Have Heart Issues? A Bit of Booze Daily 'Not That Bad'

New research shows light to moderate alcohol consumption may protect previous heart patients
By Jenn Gidman,  Newser Staff
Posted Jul 27, 2021 8:31 AM CDT
Have Heart Issues? A Bit of Booze Daily 'Not That Bad'
Have a history of heart disease? A little alcohol daily might not be so bad.   (Getty Images/OlegEvseev)

Alcohol was the bad guy again in a recent study tying it to hundreds of thousands of cancer cases, but if you're already suffering from a cardiovascular condition? A small amount daily is "not that bad." That's how scientist Emmanuela Gakidou of the University of Washington's Institute for Health Metrics and Evaluation sums up new research showing that light to moderate consumption of alcohol—under 105 grams weekly, or about a bottle of wine or six-pack of beer—offers a layer of protection for those who've already had heart issues from having another heart attack or stroke, or from dying prematurely, as compared with patients who refrain completely from throwing one back. "This is not the general population," Gakidou, who wasn't involved in the new research, tells CNN of the study published Tuesday in the BMC Medicine journal. This "applies to people who have already had something happen that relates to cardiovascular health."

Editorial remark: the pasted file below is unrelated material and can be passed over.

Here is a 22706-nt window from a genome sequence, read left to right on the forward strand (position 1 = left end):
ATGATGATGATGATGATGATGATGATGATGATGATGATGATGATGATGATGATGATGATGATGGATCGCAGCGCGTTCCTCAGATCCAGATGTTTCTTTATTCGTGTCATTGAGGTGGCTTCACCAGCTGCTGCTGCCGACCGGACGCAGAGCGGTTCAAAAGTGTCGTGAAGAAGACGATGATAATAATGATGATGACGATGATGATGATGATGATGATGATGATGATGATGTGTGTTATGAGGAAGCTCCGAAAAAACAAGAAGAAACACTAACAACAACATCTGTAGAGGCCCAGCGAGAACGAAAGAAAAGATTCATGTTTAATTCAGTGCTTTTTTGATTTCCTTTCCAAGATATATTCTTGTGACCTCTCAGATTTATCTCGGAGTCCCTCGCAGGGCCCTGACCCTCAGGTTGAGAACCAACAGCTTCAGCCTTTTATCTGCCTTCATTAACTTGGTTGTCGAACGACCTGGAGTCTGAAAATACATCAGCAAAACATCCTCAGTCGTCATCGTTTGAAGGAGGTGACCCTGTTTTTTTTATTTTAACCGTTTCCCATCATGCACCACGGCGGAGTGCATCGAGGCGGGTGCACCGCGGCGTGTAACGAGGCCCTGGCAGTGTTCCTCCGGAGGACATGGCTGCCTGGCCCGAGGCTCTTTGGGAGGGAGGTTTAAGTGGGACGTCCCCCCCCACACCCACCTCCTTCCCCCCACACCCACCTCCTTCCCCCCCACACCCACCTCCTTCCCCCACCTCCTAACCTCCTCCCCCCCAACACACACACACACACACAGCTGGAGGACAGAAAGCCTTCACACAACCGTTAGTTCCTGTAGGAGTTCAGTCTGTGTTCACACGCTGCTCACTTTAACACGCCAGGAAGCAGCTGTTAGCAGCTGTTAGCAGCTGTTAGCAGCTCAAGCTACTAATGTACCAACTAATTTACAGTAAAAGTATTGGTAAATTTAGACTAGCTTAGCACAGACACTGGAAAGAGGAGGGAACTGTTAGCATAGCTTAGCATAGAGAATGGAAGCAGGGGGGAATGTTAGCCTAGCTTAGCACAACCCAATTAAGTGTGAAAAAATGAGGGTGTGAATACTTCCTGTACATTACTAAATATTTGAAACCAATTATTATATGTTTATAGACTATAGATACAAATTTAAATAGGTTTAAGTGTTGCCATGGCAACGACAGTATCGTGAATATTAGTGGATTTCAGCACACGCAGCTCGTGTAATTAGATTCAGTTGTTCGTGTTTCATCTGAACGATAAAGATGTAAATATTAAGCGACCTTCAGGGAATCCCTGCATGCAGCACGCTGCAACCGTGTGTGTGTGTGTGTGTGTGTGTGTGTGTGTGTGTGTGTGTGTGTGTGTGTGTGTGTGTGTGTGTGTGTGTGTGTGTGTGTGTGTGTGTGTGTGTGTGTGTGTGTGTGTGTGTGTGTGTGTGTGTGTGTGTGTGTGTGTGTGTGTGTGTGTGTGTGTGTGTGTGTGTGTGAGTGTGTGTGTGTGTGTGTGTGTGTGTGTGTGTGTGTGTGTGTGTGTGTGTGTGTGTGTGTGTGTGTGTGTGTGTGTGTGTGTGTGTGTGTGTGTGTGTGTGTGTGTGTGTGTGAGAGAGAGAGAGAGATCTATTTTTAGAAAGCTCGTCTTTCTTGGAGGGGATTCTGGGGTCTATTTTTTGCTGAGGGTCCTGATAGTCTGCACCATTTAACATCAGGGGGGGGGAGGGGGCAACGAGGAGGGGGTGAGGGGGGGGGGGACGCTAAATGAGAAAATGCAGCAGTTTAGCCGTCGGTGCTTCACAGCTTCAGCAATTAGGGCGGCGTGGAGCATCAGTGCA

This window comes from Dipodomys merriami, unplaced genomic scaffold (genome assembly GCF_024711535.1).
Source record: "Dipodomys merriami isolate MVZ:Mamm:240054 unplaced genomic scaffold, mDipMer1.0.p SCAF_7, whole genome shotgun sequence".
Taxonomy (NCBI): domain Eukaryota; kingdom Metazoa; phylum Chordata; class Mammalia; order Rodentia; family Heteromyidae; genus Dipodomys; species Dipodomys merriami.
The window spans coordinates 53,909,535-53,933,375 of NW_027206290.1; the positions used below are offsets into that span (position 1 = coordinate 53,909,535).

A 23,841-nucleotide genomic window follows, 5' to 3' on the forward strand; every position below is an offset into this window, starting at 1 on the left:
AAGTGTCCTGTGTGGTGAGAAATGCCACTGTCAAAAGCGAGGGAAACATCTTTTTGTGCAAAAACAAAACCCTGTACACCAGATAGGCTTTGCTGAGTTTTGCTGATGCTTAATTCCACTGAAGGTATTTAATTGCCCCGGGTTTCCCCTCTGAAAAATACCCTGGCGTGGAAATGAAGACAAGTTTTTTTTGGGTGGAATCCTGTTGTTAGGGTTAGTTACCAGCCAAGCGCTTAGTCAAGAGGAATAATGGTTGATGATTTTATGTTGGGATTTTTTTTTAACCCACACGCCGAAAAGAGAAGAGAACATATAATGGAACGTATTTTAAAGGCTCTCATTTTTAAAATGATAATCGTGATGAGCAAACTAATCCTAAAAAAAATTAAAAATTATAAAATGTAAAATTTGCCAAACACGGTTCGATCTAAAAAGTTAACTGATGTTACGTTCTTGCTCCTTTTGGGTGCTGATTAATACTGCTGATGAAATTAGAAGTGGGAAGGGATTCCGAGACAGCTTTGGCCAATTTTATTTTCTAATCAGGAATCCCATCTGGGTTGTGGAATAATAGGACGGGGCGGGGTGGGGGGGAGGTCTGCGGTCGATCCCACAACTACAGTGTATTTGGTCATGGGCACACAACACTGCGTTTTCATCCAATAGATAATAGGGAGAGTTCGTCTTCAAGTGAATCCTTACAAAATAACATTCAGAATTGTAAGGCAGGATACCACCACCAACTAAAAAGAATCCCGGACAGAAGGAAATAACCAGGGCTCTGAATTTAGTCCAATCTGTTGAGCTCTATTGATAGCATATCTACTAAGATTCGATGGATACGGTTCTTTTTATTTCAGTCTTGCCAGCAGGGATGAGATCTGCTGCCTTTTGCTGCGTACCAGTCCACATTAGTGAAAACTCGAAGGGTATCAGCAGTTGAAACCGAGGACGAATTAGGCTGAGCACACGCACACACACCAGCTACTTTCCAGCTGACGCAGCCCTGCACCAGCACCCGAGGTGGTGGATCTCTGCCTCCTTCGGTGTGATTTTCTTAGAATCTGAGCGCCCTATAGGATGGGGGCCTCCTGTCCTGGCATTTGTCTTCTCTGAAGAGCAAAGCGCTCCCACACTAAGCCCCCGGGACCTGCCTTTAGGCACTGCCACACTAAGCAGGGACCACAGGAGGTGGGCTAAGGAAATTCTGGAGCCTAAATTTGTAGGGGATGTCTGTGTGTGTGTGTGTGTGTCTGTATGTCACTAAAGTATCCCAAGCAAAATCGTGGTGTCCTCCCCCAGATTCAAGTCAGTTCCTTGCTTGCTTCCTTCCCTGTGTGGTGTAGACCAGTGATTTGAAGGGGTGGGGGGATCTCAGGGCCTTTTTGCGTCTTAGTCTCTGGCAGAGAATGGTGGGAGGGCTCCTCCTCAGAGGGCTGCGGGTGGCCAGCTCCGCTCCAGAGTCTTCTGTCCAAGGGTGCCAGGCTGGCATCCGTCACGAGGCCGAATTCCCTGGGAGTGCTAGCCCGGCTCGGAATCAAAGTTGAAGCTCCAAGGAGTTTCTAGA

For this study, said to be the largest yet of its kind, researchers tracked a total of 48,423 patients who'd already had a heart attack, stroke, or other cardiovascular event, using both new data and that from 12 already published studies. Scientists found those who averaged 8 grams of alcohol a day had a 27% lower risk of death from such heart issues than those who abstained; patients who only drank 6 grams per day saw a 50% risk reduction. However, that amount is far less than the WHO's top recommended limit of 166 grams weekly, or the American Heart Association's recommendation for heart patients of two drinks a day per men, one for women (an average US drink has 14 grams of alcohol, per Reuters). It also doesn't mean heart attack patients who usually don't drink should start. Overall, "drinking less is better for health than drinking more," per CDC guidelines, as booze has been tied to a plethora of other issues, including cancer, high blood pressure, and injuries from accidents. (Read more discoveries stories.)

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